Voter data is popular with everyone

Losing friends on Facebook can be a perplexing experience: What prompts a person to press the unfollow button?

Facebook losing friends among Canadian politicians these days is equally baffling, especially in light of how passionately the politicos in this country have embraced this large-scale collector of support and voter data.

There’s a lot of pots calling kettles black in the current political furor over Big Data’s impact on democracy, the theme in this week’s international “grand committee” meetings in Ottawa.

Big Data has been a big friend to MPs in many political parties for some time now, and it will be in the 2019 election, too. In fact, for more than a decade, Canadian political parties have been building huge databases with no rules or oversight on the voter information being collected and stored.

Moreover, much of that information has come from Facebook.

And while MPs have been quick to remind everyone this week about all the ways that Facebook has been openly flouting warnings from privacy commissioner Daniel Therrien, their political parties have been doing the same thing.

For seven years now, successive privacy commissioners have told political parties to bring their voter databases in line with privacy laws that govern the public and private sectors. In response, there’s only one, anemic reference to privacy codes of conduct — a suggestion, really — in the electoral-reform legislation passed last year.

So it’s not just Facebook that should be standing accused this week of stockpiling data for its advantage.

It’s been interesting to watch how Facebook has gone from being the darling of the political class in 2015 to yet another shadowy, big corporation trampling on the little people in 2019. A populist tool has become a populist target.

There’s a good reason that the parties became such big fans of Facebook over the past decade. Actually, there are many good reasons.

Where once political parties, especially in the United States, collected consumer data to reach voters — magazine-subscription lists and the like — Facebook gathered up information that gave much better clues to how people would vote.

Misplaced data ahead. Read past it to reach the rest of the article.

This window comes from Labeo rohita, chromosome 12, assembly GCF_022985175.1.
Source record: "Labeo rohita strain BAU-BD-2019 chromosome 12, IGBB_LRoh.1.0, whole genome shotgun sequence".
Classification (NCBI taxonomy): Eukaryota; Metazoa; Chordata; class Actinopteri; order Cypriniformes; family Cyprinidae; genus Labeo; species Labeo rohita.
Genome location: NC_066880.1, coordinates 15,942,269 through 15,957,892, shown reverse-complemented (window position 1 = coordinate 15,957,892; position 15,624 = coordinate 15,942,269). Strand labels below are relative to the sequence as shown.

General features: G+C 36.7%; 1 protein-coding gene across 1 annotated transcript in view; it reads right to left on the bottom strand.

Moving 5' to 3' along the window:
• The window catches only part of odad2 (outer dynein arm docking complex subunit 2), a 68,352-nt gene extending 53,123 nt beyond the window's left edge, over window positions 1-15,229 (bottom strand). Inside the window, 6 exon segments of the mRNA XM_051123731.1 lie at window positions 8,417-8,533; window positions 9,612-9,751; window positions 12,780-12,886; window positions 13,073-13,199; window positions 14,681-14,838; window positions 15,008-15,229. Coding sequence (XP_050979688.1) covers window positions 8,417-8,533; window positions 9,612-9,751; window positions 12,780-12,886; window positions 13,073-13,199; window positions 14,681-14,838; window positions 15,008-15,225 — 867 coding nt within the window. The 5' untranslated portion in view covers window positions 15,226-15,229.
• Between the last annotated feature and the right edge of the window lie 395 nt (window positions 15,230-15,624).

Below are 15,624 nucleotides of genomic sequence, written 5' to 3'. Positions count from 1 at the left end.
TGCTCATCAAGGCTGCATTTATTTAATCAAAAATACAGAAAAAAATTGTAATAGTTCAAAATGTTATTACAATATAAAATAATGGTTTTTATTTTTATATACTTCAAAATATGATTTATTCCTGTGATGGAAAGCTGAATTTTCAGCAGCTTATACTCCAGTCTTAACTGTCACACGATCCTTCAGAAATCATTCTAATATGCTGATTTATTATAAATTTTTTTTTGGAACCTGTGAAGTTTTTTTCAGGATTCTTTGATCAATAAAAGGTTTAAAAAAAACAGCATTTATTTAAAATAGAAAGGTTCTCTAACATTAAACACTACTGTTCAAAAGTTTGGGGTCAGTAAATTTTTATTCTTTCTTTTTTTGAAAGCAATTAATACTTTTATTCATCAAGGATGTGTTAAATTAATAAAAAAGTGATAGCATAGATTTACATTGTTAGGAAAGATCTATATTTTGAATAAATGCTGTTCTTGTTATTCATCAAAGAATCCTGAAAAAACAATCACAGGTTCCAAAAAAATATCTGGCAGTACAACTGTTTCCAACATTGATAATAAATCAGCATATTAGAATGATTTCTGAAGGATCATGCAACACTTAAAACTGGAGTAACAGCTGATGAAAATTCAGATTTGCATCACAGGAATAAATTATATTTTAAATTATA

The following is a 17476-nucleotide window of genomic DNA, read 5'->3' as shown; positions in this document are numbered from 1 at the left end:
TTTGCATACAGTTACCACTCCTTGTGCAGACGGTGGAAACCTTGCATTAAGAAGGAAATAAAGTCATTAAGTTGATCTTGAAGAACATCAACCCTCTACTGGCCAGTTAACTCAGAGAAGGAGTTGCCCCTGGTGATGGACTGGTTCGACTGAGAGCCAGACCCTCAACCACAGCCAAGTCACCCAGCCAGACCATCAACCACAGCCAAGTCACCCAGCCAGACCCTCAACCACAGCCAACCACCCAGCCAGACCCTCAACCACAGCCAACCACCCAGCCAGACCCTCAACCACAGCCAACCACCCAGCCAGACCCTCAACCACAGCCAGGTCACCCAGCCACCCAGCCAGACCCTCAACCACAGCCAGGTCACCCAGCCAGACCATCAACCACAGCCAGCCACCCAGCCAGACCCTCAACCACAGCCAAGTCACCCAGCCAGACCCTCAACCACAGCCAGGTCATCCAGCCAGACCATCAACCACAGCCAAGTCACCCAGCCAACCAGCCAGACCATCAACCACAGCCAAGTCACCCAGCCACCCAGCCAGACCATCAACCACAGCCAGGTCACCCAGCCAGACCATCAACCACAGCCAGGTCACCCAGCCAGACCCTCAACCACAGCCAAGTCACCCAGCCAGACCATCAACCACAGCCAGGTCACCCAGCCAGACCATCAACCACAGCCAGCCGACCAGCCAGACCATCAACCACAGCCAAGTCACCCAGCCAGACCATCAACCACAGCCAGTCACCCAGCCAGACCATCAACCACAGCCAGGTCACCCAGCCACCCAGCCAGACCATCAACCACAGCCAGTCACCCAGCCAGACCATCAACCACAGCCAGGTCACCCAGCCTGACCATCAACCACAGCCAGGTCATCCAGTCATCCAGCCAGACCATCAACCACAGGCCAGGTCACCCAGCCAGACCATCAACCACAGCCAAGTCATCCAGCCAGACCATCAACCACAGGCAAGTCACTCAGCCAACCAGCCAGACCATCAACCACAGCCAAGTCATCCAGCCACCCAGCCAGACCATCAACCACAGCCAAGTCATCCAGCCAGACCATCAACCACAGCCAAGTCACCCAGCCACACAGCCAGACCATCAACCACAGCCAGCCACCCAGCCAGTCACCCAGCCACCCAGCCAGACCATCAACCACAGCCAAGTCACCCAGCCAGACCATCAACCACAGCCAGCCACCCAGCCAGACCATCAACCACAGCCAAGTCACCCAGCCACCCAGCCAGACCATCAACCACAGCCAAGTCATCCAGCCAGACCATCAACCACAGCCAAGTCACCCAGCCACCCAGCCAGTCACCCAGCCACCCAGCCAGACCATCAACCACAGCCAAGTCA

You can only tell so much about people’s voting intentions from the kind of magazines they read or cars they buy; Facebook tells you where people live, who their friends are, where they work and their interests. This is gold to political strategists.

Even better, Facebook reaches people who are non-political — the very kind who will be open to changing votes or voting for the first time.

Justin Trudeau’s Liberal majority in 2015 was built on outreach to these kind of Canadians, and Facebook was a huge help. Trudeau was the first Canadian political leader to launch his platform exclusively on Facebook.

In 2019, I’m not sure that any of the political parties are going to be as openly adoring of Facebook, even if they’re still using it to hoard all that data.

The NDP’s Charlie Angus, who was one of the most vocal MPs speaking up against Big Data this week at the committee inquisition, has at least acknowledged that he’s lost that loving feeling for high-tech politicking.

I ran into Angus on Wednesday and asked how he felt about the party databases in this context, including the NDP’s own (which was called Populus in the last campaign). He said the databases are democratically necessary to help parties connect with people who don’t answer their phones or their doors anymore.

But Angus also said the databases should be subject to some kind of audit by the privacy commissioner, to make sure they’re not collecting information that would set off alarms to any voter.

Would that help me see what the NDP has stored about me in the database, I asked. Probably not, Angus said.

Democracy’s current woes won’t be fixed by shutting down Facebook, or even “unfriending” it.

Susan Delacourt is a columnist with Torstar Syndication Services.

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